For Firefox, Out With The Old Add-On System And In With The New 'WebExtensions'

Mozilla announced that the latest version of Firefox now has support for WebExtensions, a new set of APIs that allow developers to easily deploy their extensions to Firefox, Chrome, Opera, and Edge. The adoption of WebExtensions is necessary to advance the Electrolysis multiprocess and sandboxing architecture.

Deprecating The Old Add-On Model

Two years ago, Mozilla announced that it would begin to deprecate its old “add-on” model for advanced Firefox extensions. The decision wasn’t easy, because the add-on model is what made Firefox popular and helped it capture significant market share from Internet Explorer. It also made the browser more useful to users because they could add non-trivial functionality that Mozilla itself couldn’t, whether due to a lack of resources or simply because it couldn’t think of everything users would want.

However, this add-on model also had a few downsides, and these became more obvious as Chrome’s simpler extension model increased in popularity.

The Firefox add-ons were not easy to develop, as they had to be designed with Mozilla’s “XML User Interface Language,” compared to Chrome’s extensions that needed only HTML and CSS to build the user interfaces. Both required JavaScript for the programming.

Another issue with the old add-ons was that some of them were too advanced and changed the functionality of the Firefox browser too much, to the point where it became difficult to upgrade core Firefox code without breaking many of the add-ons. That means that the add-ons were also responsible for Firefox’s slow pace of development for the last few years. As the developers’ focus has switched to building more Chrome-like extensions for Firefox, Firefox’s pace of development has also increased.

One other major inconvenience of the old add-on model is that Mozilla couldn’t easily change the security architecture of Firefox. It’s also likely one of the main reasons why Firefox hasn’t switched to an architecture with stronger sandboxing until more recently. Even now, the sandboxing is partial, and only two separate processes are supported (for UI and content), as opposed to having a process and sandbox for each page and extension, as Chrome does.


WebExtensions is a new cross-browser extension system written by Mozilla that allows the porting of Chrome and Opera (Chromium-based) extensions to Firefox with few changes. The WebExtensions will also be compatible with Microsoft’s Edge browser.

The new system is fully compatible with Mozilla’s Electrolysis multiprocess and sandboxing architecture. It’s also separate from the browser itself, which means the extensions will no longer hold the Firefox browser back from rapid advances, such as, for instance, the implementation of Project Quantum.

Project Quantum aims to progressively replace older Firefox code written in C++ with faster and more secure code written in Rust, an open source memory-safe language, whose development is sponsored by Mozilla.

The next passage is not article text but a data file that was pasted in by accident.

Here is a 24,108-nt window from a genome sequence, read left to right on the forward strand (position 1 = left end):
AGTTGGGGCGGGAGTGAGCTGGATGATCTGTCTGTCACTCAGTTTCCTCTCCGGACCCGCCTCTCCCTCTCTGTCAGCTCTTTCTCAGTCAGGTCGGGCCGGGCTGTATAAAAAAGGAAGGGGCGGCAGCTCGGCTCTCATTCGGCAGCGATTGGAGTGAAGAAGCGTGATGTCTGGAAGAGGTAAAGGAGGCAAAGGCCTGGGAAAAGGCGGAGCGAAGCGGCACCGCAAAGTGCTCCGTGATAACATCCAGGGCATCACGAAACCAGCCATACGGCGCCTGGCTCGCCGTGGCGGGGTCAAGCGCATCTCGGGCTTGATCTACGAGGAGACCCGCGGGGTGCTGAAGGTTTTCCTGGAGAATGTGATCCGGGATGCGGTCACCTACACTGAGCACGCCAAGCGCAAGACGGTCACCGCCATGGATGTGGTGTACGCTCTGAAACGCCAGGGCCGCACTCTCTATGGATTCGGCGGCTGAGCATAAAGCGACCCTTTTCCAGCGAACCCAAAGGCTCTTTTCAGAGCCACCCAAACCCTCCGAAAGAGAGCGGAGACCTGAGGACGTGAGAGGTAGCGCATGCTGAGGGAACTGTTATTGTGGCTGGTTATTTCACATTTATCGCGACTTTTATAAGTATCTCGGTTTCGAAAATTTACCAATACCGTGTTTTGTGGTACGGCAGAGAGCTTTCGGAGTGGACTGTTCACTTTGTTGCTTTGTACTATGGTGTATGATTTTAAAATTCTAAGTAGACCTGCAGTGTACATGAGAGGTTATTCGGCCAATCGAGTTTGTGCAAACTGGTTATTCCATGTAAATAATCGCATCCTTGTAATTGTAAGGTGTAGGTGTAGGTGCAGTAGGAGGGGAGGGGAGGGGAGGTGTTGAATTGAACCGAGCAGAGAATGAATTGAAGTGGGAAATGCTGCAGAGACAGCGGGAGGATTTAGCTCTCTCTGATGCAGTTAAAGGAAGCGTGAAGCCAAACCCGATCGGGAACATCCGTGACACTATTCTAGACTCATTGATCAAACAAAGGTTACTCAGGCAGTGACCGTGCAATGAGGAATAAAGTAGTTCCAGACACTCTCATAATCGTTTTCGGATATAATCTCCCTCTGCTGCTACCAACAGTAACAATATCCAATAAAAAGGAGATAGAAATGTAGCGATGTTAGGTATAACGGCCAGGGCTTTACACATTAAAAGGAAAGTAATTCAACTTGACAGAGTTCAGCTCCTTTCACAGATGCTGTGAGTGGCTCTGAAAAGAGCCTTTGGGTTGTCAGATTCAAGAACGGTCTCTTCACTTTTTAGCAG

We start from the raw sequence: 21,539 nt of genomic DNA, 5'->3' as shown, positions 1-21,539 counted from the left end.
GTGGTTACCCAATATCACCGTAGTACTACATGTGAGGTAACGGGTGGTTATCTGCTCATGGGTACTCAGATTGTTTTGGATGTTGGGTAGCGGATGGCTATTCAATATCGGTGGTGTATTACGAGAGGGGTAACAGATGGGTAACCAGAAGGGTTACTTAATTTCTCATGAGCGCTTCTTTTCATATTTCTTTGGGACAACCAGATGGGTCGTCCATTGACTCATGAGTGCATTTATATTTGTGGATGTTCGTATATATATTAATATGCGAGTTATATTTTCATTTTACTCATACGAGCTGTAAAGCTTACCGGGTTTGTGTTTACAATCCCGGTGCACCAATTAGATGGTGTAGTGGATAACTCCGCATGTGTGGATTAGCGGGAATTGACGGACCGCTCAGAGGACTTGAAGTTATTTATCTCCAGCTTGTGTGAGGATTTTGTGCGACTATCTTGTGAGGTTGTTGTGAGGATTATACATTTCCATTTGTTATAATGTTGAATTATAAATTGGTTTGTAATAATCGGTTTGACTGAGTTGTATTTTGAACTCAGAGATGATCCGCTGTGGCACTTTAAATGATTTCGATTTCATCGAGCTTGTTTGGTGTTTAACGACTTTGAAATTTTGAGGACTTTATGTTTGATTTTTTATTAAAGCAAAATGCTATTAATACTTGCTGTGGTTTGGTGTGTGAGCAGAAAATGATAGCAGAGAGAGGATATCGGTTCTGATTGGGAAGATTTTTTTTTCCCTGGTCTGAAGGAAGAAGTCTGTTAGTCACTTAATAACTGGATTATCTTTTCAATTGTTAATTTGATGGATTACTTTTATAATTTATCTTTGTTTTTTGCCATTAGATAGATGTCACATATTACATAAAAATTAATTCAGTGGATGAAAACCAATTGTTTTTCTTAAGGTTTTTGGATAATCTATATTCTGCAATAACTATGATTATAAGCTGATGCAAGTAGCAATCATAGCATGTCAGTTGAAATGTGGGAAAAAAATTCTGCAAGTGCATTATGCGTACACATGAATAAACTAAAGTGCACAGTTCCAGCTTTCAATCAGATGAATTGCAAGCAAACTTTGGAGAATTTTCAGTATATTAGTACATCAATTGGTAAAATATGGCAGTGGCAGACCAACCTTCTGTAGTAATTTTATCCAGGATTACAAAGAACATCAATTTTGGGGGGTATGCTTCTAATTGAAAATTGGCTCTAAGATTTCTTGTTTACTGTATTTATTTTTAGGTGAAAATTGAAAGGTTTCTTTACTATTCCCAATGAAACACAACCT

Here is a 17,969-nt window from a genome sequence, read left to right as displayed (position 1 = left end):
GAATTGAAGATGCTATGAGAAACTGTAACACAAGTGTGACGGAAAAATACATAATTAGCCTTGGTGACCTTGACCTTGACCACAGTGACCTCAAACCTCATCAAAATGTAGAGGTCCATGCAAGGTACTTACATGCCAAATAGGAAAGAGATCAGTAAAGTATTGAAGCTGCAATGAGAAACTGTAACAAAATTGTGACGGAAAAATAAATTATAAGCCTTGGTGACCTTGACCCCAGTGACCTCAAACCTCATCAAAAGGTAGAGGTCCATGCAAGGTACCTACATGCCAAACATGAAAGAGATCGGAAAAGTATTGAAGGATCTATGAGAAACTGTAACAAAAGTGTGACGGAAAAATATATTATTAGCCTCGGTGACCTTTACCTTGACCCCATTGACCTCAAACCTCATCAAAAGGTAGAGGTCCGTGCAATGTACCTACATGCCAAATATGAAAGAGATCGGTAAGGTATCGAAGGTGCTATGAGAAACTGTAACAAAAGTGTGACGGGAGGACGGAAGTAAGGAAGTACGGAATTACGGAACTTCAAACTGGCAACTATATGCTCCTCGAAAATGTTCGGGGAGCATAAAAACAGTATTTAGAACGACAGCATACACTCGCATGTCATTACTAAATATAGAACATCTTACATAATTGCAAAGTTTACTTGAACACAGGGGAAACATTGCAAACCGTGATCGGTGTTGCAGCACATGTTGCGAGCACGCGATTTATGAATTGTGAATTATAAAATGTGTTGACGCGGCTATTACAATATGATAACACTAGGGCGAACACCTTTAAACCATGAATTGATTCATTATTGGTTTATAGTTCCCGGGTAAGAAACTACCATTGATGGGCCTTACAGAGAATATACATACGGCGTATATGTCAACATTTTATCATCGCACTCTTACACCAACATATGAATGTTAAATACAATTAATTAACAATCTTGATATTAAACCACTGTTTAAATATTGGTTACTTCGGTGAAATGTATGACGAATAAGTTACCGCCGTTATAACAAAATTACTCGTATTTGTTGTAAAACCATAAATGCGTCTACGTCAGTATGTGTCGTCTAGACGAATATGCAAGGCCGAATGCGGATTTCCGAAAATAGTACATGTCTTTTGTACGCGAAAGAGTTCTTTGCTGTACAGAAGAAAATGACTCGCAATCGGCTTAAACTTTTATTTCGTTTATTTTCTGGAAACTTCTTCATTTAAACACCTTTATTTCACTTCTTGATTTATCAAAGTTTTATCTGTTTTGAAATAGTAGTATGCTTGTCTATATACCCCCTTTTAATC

Mozilla also said last year that it would stop accepting extensions using the old add-on model in the Firefox add-on store by the end of 2017, starting with Firefox 57.

Path To Standardization?

Even though Mozilla seems to have given WebExtensions a standardized-looking name, the system is not yet a standard that other browser makers are in the process of adopting. However, Mozilla has begun the process of standardizing it as the “Browser Extension” specification.

It’s not yet clear whether other browser vendors are on board with this, but other than wanting to keep the extensions as proprietary as possible, there doesn’t seem to be a good reason for vendors not to support this standard. Plus, if they wanted to build proprietary extension systems, they could’ve chosen something other than HTML, CSS, and JavaScript, which are the languages of the web.

Of course, the ones to benefit most from a Browser Extension standard are likely to be the browsers with less market share, such as Edge, Opera, and Safari, as well as much newer browsers like Brave, Vivaldi, and others. Extensions are often what keep users loyal to a browser, so a Browser Extension standard could actually make the browser market even more competitive in the coming years.

Lucian Armasu
Lucian Armasu is a Contributing Writer for Tom's Hardware US. He covers software news and the issues surrounding privacy and security.
  • dstarr3
    Hey, so long as I can still put uBlock on the mobile Firefox app, do what you want.
  • Morbus
    Firefox has been killing itself slowly over the years. And now is the point of no return.
    Some day the web will become stagnate again, and we'll have a new Firefox with full extensibility. Until then, we'll go back to 1999.
  • kep55
    So how long before Firefox will operate Adobe Acrobat documents correctly? Right now, the proprietary Java Script code will not properly display Acrobat docs that have any non-text feature, such as forms, buttons, lnks, etc.
  • Bing was their 'straw' that broke me. I was a loyal user >10 yrs.
  • merikafyeah
    Addons being "too advanced" is a selling point, not something to be scorned. WebExtensions can never do as much as XUL/XPCOM addons. At least there will always be Pale Moon looking out for users' choice. It's basically the only browser left for power-users.
  • ODuron
    On Firefox 54.0 now. I've seen a lot of crashes, freezes and no responses. Seems to run faster, still doesn't run right on some web pages.
  • kep55
    Another example of coders wanting to show off rather than bother with clean, functional code? Must be grads of the Microsoft School of Coding.